Superstructure parts are typically left and right sides while deck layers have a lot of molded on detail. This is sprue “F”. Also, the smoke stack is hollow and the inside area has a lot of added details so paint the inside area flat black. The smoke stack alone has approximately 49 parts and is almost a model onto itself. Sprue “G” has a lot of the 40mm gun tubs. This is side 1 of sprue “J”. There are two of these supplied in the kit. Note the tiny parts. Looking at sprue “K” there are 6 of these supplied in the kit. Also, the left and right ends had turrets attached, which I cut off because the 12 inch turret bases were damaged. The anchor chain is located in the same bag as the display base. The bag of superstructure parts are the “D” parts. The decals are nicely done.
The Alaska’s hull is one piece, which is another departure from the typical Trumpeter kits where the hull is split at the water line. The deck is in two sections and the seam is in a good location that requires minimal work on the seam and some minor re-scribing of the deck detail. The display base is a typical Trumpeter design.
The Seahawk float planes are nicely cast but the surface detail is hard to see because of the clear plastic.
Once they are primed it will be easier to work with these parts. Sprue “J” is packaged very well. There is foam wrapped around two sprues and the turrets hang outside the protective wrapping. The forward deck has the chain holes in the deck opened up as well as the anchor openings at the bow.
All the 12 inch turrets were damaged in my kit. The plastic is very thin at the base of the turret and it fractured at the tree attachment point locations. Since the damaged area is flush with the turret base the simple fix is the carefully cut off the damaged area. The turret underside has the same curve as the thin top half. The turret on the left has been modified. The Alaska 20mm guns are the best I have seen for any Hobby Boss/Trumpeter kit. In the picture with thee 20mm guns, the 20mm on the left is from the Alaska Kit. The one in the center is from the Trumpeter North Carolina and the one of the right is from the Tamiya Missouri. The tree attachment point on the twin 5”/38 turrets are in a great location and the Alaska 5”/38 turrets are well detailed.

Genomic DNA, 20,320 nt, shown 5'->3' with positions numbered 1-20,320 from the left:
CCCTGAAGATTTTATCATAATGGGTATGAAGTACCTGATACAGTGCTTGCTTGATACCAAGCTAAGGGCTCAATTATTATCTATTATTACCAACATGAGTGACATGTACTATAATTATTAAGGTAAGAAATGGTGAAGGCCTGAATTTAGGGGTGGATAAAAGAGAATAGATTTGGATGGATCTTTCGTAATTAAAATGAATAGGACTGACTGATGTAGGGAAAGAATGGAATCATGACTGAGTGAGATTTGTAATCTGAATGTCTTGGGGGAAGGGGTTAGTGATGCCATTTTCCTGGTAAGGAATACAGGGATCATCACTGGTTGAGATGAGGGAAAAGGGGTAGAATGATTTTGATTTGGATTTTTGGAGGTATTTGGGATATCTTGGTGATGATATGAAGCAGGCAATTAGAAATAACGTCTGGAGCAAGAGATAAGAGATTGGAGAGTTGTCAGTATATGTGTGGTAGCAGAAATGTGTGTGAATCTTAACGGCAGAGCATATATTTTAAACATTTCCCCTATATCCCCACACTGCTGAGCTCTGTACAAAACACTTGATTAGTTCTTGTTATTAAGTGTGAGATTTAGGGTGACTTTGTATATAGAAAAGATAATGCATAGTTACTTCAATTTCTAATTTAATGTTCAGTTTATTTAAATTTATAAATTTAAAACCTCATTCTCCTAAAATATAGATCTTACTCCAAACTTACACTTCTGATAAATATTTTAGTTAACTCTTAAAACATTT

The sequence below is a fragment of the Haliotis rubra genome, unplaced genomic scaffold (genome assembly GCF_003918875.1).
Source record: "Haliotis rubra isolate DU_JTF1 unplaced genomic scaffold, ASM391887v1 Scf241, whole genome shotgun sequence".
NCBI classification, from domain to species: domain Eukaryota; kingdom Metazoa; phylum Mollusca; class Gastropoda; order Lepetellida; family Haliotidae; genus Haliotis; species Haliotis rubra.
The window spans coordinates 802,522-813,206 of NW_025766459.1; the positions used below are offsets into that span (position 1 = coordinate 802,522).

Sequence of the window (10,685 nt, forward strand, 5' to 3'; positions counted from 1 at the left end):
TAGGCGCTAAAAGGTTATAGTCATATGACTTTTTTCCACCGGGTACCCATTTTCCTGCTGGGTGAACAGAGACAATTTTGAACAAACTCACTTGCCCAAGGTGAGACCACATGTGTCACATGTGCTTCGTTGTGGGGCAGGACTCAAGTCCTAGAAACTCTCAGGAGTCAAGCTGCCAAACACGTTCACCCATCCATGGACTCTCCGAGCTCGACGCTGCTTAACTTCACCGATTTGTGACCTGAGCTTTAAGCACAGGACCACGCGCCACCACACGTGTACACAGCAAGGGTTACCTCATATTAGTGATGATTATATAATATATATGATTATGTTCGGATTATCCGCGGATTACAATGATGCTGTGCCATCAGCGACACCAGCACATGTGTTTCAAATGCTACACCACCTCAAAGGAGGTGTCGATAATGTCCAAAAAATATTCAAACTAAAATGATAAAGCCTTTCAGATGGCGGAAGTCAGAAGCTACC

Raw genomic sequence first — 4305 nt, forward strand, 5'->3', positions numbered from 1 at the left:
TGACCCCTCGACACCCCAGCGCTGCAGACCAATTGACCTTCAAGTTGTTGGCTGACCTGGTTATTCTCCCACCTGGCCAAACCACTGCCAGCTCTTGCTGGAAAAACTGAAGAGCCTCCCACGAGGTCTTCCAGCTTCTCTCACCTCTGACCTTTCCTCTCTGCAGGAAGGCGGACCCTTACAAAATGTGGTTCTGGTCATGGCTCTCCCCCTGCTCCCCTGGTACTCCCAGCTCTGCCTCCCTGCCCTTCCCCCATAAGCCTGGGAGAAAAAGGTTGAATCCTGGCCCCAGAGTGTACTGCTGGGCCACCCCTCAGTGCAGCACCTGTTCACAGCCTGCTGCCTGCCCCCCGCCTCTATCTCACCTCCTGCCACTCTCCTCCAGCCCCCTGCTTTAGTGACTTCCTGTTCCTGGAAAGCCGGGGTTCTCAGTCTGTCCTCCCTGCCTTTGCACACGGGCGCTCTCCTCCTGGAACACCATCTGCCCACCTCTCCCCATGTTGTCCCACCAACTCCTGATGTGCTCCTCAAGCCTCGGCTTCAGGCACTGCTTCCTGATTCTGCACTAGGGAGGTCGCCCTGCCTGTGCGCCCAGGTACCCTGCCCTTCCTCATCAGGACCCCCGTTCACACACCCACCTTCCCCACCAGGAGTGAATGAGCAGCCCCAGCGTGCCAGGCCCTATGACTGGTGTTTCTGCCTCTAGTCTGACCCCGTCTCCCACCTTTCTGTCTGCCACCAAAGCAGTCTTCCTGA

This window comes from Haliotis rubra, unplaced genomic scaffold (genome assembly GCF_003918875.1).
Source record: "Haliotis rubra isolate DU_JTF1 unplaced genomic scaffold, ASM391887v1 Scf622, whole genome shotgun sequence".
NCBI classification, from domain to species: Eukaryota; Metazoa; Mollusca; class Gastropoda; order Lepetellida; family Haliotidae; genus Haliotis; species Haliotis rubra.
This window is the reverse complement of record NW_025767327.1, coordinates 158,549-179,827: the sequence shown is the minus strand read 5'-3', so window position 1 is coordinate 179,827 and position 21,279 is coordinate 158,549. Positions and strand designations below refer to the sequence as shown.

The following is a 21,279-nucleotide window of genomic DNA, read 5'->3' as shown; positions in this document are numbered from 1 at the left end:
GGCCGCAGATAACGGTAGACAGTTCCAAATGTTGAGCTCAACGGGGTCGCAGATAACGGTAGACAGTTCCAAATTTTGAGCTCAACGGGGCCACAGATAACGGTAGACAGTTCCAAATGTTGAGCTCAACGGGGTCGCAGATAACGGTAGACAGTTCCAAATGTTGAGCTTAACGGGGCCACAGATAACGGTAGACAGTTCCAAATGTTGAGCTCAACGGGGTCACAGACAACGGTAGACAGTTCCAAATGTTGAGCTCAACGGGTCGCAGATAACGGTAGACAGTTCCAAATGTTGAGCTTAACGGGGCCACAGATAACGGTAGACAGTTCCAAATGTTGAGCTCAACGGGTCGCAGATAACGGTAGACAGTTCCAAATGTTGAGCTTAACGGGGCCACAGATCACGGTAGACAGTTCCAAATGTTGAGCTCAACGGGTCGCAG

The Alaska 5”/38 turrets are one piece, which is a vast improvement over Trumpeter turrets from their battleship kits, which have 3 separate sides. The turret in the middle of the supplied picture is from the Tamiya Missouri. The painted turret is from Voyager models and it is a resin turret with turned brass barrels. The Alaska Turrets are better detailed and have approximately 11 parts.
The twin 40mm gun bases are 2 parts and when assembled sit at the correct height above the deck splinter shields. There is a tree attachment point on each barrel so you will have to be very careful when removing these parts.
The splinter shields on the 40mm’s is way too thick. The center 40mm is from a Trumpeter Essex class carrier and the painted one has Gold Medal Models photo etch details. The tree attachment points on the 12 inch barrels have to be cut off carefully and then scraped smooth. Use a Flex-I-File to restore the round shape of the barrel.
The surface detail on the Mk-37 radar bases is nicely done. There are 12 parts for each MK-37.
I have provided a side by side comparison in hull lengths between the Hobby Boss Alaska and the Tamiya Missouri. The main deck superstructure platforms for the 40mm guns on the port side will need some tweaking and there is a gap between the superstructure parts on the 02 level which does not look right. To prevent the deck seams from cracking glue a lip to the underside to strengthen the seam. There is a slight gap on the port side which can be filled with evergreen .010 inch thick plastic strip. Then carefully re-scribe the seam.
The deck seam on the starboard side is very tight and will just need a tiny bead of super glue. I have provided a photo of the forward lower superstructure assembly section recommendations. There are also two tiny tabs on the inside area where the arrow is that need to be removed so that the vertical superstructure section will slide into place. I have also included a picture of the forward superstructure mid and upper level assembly section recommendations. These recommendations will make it easier to paint them prior to attaching the photo etch railings and attaching the sub-assemblies together. The long seam on the left of the aft superstructure lower level will be hard to fix. A better way is to hide the seam with some Evergreen .030 inch half round. The seam on the right can easily be filled and scraped /sanded smooth.
Please stop by the Mike Ashey Productions
website to view a .pdf version of Mike's review of the Hobby Boss USS ALASKA, CB–1...and more!
Model Shipwrights would like to thank Mike Ashey for providing us with his review of this kit!